Jonah Lehrer’s Metacognitive Guide to College
October 08, 2010
#3 Don't Push the Fat Man Off The Bridge
Using the popular hypothetical scenario of the runaway trolley, in which people are asked whether or not they would push a fat man off a bridge in order to save the lives of five people, Lehrer said people should listen to their moral feelings.
"When we make decisions and choices that involve the feelings of other people, it is our emotions that keep us from doing the wrong things."
#4 Make Friends with Lots of Different People
"This might seem pretty easy to most of you but it turns out to be really hard," said Lehrer.
He described the self-similarity principle as a natural tendency to associate with people who are like themselves and avoid people who are not them.
"This is something you're going to need to rage against. It will always be easier to hang out with people just like you but it's a big mistake," warned Lehrer.
Lehrer discussed a project by a sociologist from Princeton University, who interviewed 766 graduates of Stanford University, who went on to start their own business. He wanted to examine the structure of their social networks.
"His results were astonishing," said Lehrer. "He found that business people with diverse networks of friends were three times more innovative then people with predictable networks."
#5 Don't Eat the Marshmallow
In the 1970s, Stanford psychology professor Walter Mischel conducted experiments with four-year-olds at a nursery school to explore delayed gratification. The children were told they could have two marshmallows if they could wait 15 minutes to eat them. If not, they would only be given the one marshmallow placed in front of them.
Mischel's results were that only 20 percent of the children, unsurprisingly, waited the full 15 minutes. In examining video of the children as they waited, Mischel realized that the children who could wait, were able to distract themselves.
"These were the kids that would look at the marshmallow and realize if they kept looking at the marshmallow, they would keep thinking about it and want to eat it. So instead, they would go stand in the corner and stare at the wall," recalled Lehrer.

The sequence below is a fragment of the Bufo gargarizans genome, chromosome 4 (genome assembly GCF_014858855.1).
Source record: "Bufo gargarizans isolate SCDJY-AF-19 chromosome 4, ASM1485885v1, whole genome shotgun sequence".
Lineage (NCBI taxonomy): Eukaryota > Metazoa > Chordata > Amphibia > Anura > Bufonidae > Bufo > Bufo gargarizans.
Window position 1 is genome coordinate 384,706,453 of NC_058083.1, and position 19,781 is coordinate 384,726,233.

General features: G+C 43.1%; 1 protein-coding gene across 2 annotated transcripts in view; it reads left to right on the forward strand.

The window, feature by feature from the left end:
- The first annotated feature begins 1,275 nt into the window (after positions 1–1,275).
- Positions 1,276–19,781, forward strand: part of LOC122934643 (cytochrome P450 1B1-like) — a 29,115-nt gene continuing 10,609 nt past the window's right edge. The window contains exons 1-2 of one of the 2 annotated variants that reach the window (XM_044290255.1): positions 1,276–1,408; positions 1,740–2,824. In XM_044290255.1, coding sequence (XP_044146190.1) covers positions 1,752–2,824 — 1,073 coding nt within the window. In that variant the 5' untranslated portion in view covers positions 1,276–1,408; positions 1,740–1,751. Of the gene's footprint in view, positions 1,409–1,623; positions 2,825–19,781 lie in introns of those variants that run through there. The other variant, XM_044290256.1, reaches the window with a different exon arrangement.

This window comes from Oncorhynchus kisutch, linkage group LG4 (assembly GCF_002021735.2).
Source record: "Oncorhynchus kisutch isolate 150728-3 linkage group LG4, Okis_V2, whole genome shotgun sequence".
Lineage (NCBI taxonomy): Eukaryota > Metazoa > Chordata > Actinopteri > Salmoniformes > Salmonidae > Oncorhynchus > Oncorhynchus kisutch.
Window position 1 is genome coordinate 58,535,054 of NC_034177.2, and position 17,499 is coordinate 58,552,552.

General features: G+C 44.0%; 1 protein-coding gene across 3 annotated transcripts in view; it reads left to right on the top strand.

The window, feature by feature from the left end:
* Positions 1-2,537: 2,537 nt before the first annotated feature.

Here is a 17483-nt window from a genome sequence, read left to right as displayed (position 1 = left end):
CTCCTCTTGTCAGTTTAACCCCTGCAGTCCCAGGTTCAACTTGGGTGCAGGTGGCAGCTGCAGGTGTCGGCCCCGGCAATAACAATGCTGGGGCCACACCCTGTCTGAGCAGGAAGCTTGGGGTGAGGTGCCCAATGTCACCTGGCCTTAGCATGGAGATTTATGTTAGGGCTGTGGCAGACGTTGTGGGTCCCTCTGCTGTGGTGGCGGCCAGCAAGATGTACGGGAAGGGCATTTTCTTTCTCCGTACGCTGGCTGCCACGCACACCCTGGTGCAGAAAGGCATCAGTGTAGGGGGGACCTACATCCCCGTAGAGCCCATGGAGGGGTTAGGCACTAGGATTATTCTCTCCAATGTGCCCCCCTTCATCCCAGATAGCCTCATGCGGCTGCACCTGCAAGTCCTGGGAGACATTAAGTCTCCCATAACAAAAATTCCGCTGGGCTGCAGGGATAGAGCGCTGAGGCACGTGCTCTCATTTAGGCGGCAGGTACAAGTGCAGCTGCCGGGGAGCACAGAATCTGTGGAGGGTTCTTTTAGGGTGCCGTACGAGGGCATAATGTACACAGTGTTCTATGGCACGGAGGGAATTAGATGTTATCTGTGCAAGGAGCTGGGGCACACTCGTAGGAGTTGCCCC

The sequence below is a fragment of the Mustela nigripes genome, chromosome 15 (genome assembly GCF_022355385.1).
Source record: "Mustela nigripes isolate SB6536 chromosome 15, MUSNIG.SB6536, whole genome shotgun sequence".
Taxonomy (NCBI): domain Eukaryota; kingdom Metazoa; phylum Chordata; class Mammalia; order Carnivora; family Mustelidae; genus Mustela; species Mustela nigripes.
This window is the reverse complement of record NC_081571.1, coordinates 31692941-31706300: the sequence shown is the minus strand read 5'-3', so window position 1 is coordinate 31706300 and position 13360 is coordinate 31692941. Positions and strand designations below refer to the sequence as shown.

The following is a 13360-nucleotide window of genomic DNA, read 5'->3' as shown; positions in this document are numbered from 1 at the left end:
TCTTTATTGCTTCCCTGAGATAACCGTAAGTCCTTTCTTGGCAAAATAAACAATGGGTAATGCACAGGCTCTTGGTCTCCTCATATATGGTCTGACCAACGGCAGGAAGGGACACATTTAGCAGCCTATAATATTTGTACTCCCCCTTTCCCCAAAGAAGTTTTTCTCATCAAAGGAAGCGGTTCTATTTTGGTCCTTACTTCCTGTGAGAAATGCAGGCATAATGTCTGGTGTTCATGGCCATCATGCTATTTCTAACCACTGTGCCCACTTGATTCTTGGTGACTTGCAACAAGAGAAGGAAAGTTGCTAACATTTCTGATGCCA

How does all this relate to college students? The answer didn't come until 12 years later when Mischel interviewed the same four-year-old children, now 16 and taking their SATs. It turned out the four-year-olds who waited the full 15 minutes for two marshmallows, scored 210 points higher on their SATs then the children who couldn't wait to eat a marshmallow 12 years ago.
Learning how to strategically allocate our attention is one of the most important mental abilities we have," noted Lehrer.
"If you only remember one piece of advice this evening make it this one: Your job for the next few years is learning how to allocate your attention. It's learning how control this ambitious super computer you have inside your brain. Why is it so important? Because our attention is the one feature of the world we can control. We can control what were thinking of. This is what it means to be educated and intelligent," said Lehrer.
"You are in the palace. You're about to have lots of epiphanies. You're about to meet your future best friends. You're about to discover all sorts of ideas that, at least for a few hours, will seem like the secret of the universe, but here's the secret. There is no secret. We haven't solved anything, and that's why we need you."
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